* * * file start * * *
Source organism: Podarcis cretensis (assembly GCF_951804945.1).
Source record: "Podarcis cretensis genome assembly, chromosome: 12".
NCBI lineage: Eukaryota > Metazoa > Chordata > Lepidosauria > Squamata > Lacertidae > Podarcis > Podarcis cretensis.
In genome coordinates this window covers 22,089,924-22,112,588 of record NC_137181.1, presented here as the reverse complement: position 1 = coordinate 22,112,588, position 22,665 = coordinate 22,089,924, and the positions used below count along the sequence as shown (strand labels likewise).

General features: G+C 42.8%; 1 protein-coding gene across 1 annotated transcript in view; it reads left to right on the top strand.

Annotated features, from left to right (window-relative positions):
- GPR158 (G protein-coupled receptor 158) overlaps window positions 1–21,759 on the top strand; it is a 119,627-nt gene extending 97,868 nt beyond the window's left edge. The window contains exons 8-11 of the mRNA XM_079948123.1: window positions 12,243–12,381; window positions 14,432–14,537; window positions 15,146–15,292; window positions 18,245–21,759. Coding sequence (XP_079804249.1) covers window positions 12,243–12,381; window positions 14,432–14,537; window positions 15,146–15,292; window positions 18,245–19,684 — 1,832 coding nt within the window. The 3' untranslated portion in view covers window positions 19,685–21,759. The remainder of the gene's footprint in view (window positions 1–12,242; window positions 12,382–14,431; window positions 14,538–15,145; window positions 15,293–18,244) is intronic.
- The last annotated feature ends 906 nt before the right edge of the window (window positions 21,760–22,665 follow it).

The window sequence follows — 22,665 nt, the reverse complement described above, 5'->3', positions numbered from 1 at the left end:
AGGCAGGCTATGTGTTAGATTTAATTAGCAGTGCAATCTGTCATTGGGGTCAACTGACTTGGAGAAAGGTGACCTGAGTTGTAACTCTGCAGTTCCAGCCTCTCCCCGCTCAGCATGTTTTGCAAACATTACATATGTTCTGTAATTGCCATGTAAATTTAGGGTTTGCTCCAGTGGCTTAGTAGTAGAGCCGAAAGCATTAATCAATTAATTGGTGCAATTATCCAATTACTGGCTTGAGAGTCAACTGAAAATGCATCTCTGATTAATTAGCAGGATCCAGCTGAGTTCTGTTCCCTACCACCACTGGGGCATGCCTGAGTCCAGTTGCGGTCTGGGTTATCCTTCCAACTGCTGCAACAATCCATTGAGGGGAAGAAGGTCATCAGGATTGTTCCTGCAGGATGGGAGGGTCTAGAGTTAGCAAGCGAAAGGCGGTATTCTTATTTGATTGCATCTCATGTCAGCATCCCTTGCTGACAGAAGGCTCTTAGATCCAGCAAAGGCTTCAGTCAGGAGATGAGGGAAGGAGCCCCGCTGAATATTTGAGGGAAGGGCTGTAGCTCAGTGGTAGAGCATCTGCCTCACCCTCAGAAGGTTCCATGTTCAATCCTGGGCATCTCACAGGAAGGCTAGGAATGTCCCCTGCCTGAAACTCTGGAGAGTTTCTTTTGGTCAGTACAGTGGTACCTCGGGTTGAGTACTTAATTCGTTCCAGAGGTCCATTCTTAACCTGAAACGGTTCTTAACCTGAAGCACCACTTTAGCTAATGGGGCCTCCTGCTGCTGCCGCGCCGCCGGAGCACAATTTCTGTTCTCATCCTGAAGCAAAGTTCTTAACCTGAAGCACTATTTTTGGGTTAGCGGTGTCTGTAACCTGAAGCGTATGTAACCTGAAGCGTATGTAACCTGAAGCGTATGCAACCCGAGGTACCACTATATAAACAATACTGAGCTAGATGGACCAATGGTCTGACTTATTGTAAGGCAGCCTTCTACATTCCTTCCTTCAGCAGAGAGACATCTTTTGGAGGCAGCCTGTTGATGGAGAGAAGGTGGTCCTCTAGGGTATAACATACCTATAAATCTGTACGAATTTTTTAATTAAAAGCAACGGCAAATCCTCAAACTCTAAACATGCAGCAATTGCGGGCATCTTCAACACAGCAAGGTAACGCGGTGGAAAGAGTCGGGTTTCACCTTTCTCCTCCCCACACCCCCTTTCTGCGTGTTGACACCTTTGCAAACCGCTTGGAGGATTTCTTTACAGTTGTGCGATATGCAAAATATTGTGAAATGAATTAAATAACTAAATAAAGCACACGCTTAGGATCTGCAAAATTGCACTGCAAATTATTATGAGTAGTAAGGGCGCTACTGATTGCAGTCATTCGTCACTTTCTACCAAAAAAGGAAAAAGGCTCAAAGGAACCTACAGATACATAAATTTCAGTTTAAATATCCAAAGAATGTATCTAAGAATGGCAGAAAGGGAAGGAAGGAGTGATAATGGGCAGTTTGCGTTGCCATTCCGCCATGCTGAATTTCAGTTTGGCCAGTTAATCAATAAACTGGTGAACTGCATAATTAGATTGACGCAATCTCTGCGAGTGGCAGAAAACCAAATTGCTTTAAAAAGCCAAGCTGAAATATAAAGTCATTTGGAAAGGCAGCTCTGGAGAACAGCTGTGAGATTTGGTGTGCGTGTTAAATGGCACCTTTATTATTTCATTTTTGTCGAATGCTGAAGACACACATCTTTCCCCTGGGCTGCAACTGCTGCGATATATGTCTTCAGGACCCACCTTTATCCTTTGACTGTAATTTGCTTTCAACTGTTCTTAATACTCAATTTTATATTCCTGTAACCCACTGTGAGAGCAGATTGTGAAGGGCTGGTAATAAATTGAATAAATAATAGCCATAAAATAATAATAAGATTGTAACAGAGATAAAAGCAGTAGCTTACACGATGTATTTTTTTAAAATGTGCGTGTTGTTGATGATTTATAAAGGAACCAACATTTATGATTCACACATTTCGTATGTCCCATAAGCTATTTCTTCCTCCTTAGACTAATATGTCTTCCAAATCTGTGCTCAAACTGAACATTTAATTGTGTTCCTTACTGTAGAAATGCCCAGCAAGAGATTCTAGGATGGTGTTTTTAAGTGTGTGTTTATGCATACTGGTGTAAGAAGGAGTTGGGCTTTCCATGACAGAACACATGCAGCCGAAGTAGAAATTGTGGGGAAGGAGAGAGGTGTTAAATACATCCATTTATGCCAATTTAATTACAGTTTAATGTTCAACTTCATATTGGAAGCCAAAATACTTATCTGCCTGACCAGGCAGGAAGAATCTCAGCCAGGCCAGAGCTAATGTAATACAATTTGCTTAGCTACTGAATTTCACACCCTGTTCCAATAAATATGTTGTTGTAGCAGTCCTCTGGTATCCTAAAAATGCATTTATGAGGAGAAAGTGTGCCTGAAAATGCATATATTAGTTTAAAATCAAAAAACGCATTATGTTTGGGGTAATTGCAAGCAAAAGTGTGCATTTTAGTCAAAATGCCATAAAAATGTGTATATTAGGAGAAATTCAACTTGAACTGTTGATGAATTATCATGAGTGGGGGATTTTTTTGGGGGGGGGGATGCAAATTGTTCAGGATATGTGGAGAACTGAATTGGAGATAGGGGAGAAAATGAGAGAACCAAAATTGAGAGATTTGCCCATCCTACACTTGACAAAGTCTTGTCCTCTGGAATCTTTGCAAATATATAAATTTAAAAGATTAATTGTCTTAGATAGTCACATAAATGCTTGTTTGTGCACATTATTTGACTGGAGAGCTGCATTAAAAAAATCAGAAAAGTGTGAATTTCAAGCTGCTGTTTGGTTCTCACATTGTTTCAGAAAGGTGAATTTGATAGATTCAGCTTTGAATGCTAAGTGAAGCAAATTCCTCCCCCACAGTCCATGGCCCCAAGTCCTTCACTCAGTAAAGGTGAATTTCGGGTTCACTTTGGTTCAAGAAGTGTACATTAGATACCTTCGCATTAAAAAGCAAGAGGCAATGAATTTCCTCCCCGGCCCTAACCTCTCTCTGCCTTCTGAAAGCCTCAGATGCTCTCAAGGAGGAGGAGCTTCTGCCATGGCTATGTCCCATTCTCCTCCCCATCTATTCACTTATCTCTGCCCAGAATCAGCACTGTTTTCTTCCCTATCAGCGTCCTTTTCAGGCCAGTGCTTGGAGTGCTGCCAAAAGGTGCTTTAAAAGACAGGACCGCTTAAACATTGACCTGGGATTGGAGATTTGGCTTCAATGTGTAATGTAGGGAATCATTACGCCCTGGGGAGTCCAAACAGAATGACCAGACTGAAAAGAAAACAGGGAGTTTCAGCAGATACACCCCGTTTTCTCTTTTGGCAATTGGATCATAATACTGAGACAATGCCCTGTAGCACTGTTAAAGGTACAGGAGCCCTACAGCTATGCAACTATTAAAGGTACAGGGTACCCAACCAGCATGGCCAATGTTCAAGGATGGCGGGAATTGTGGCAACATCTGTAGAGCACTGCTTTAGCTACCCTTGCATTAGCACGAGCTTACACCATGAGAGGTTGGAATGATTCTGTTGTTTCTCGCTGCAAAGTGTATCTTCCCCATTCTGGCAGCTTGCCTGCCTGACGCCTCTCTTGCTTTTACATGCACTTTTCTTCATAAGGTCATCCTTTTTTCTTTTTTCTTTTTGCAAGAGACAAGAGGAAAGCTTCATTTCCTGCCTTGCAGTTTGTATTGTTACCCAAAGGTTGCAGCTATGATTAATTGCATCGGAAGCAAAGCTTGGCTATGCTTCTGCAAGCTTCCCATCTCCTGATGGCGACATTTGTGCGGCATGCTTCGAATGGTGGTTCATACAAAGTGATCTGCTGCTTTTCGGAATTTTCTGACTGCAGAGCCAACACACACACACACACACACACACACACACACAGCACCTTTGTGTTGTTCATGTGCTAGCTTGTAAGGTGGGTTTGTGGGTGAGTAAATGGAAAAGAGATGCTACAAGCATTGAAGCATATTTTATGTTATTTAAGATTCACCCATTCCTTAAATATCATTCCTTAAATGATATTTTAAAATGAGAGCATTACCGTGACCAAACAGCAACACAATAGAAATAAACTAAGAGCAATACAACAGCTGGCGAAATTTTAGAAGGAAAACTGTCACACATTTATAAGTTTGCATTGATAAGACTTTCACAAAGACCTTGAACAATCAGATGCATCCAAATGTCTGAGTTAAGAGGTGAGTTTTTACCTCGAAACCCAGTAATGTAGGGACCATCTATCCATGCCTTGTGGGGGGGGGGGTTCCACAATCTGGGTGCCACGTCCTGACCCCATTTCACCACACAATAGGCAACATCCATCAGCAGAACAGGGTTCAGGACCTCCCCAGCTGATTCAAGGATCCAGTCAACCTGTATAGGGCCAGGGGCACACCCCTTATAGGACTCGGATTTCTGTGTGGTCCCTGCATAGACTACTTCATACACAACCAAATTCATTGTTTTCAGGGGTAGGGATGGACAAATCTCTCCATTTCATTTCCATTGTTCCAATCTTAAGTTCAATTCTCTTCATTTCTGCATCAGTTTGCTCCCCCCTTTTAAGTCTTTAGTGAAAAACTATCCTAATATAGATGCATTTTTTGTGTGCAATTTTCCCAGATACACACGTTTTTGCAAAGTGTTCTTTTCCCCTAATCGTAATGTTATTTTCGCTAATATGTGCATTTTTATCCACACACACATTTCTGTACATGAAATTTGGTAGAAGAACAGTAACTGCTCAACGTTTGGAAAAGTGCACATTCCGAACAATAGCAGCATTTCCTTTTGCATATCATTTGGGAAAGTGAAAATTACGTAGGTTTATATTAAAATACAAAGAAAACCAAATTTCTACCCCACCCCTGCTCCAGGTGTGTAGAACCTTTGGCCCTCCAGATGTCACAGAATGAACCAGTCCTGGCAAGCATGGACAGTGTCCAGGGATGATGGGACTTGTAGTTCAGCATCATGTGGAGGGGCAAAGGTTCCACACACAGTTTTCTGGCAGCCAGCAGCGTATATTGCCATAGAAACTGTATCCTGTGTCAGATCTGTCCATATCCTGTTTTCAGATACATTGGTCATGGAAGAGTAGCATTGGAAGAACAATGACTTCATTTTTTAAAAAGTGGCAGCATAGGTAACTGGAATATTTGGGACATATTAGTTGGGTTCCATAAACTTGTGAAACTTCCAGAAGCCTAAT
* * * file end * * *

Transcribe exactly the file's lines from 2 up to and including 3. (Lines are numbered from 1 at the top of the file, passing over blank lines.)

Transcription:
Source record: "Podarcis cretensis genome assembly, chromosome: 12".
NCBI lineage: Eukaryota > Metazoa > Chordata > Lepidosauria > Squamata > Lacertidae > Podarcis > Podarcis cretensis.